A Flame-Painted Car with a Mystical Meaning

Na Nach flame-painted car side view

A flame-painted car is always a cool—or should we say hot—thing to see. And of course being that we are a car donation program, we do receive donations adorned with fiery artwork from time to time. One such donation, auctioned only yesterday, made us laugh out loud. The flames on this 2005 Toyota Sienna mini-van spell out “Na Nach,” which, for the uninitiated, is part of a chant with a special history particular to a subsector of Breslover Hassidim.

Na nach front

Na Nach flame-painted car side view

Na nach passenger side flame-painted car

Breslov tradition has it that the chant is actually the text of a mysterious message sent to Rabbi Yisroel Ber Odesser (called the “Saba,” or “grandfather” by Breslovers) by the long-deceased Rabbi Nachman of Uman. The note said, “Na nach nachma nachman.” Believed to have spiritual meaning by many Breslover Hasidim, these syllables drawn from Rebbe Nachman’s name, are sung and chanted with fervor wherever you find this colorful group. In fact, the “Na Nach” chant is so intertwined with this group that outsiders call its adherents “Na Nachs,” or “Nachnakim.”

Dancing on Moving Vans

More from Wikipedia:

Devotees of the group, colloquially called Na Nachs, make themselves quite visible in the streets of Tel Aviv, Jerusalem, Safed, Tiberias, and other Israeli cities as they dance atop and around moving vans to techno-Hasidic musical compositions, with the goal of spreading joy to passersby. They distribute their literature from sidewalk tables on the downtown streets and near bus stations, often accompanied by blaring music. They are identifiable by their large, white, crocheted yarmulkes bearing the name and song from the petek that Rabbi Odesser revealed: Na Nach Nachma Nachman Meuman. Besides publicizing this phrase on billboards and bumper stickers, Na Nachs and their admirers have made it a common graffito throughout Israel.

Which is part of the reason we were surprised and delighted to receive this unusual flame-painted donation. You generally don’t see such vans outside of Israel, let alone people singing and dancing on top of them. Perhaps the residents of Brookhaven, New York, from whence the van was donated, have actually seen this fun phenomenon and can tell us otherwise.

Flame-Painted Cars

Meantime, we thought we’d take this opportunity to offer a brief history of flame paint jobs. These artistic representations of fiery flames emblazoned on cars are thought to be originally inspired by this 1938 photo of racer Fred Friday. The photo appeared everywhere.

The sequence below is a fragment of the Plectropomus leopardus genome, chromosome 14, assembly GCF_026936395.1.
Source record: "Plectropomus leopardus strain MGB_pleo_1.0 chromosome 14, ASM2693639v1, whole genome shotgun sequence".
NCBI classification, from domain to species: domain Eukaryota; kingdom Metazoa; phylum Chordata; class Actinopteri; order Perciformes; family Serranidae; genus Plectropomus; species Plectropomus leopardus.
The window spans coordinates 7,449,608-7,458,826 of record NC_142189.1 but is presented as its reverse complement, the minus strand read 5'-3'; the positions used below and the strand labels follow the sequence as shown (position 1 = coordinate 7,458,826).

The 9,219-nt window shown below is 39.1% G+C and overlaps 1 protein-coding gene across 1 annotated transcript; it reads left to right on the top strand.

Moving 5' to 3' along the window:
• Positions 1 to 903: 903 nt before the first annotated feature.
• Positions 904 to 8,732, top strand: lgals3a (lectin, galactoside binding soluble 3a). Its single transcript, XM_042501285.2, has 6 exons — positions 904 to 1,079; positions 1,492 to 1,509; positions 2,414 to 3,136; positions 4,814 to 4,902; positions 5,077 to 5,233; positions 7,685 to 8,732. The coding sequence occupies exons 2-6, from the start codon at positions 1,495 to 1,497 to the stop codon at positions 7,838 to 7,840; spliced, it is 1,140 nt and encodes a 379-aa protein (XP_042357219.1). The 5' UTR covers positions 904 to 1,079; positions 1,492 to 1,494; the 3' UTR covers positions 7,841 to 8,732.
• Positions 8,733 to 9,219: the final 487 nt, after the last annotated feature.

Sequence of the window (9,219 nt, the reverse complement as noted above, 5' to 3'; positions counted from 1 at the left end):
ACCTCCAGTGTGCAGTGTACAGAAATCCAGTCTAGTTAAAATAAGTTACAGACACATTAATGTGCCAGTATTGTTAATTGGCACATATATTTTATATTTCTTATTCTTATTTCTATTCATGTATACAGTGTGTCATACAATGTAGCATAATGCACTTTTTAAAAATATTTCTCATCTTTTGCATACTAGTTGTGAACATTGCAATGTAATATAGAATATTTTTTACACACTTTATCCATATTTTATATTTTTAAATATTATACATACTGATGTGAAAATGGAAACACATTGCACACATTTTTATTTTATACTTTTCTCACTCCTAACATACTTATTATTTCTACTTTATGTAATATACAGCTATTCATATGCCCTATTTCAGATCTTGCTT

Fred Friday 1938 flame pic

But actually, flame paint-jobs date back even further. Kelly Petillo, a 10-time Indy 500 race car driver, entered the 1934 Indy 500 with his flame-painted race car. Petillo was sponsored by the West Coast-located Red Lion fuel company, owned by Earl Gilmore. “Roar with Gilmore” was the company slogan.

red lion logo flame painted car petillo

To make the car really stand out, the frame and grille were chrome-covered, while the body was painted with the company logo, a leaping lion surrounded by flames, above which the words, RED LION SPECIAL, appeared. Soon, flame paint jobs became a common sight on hot rods at the races at El Mirage, in the California desert. By the late 1940s, the trend spread to races everywhere, and by the 1950s, they had migrated to Regular-Joe jalopies, driven on city streets.

Early flame-painted car
An early example of a flame-painted car, date unknown.
1955 flame-painted car
1955 flame-painted car
1956 flame-painted car
1956 flame-painted car

Throughout the 1960s, eye-catching flame jobs on custom cars could be spotted anywhere and everywhere. By the 1970s, airbrushing had become the preferred method of painting realistic flames on cars. Not everyone likes a flashy flame paint job on their car, but it’s fair to say that everyone likes to see them along the highway and on city streets—on other peoples’ cars, of course.

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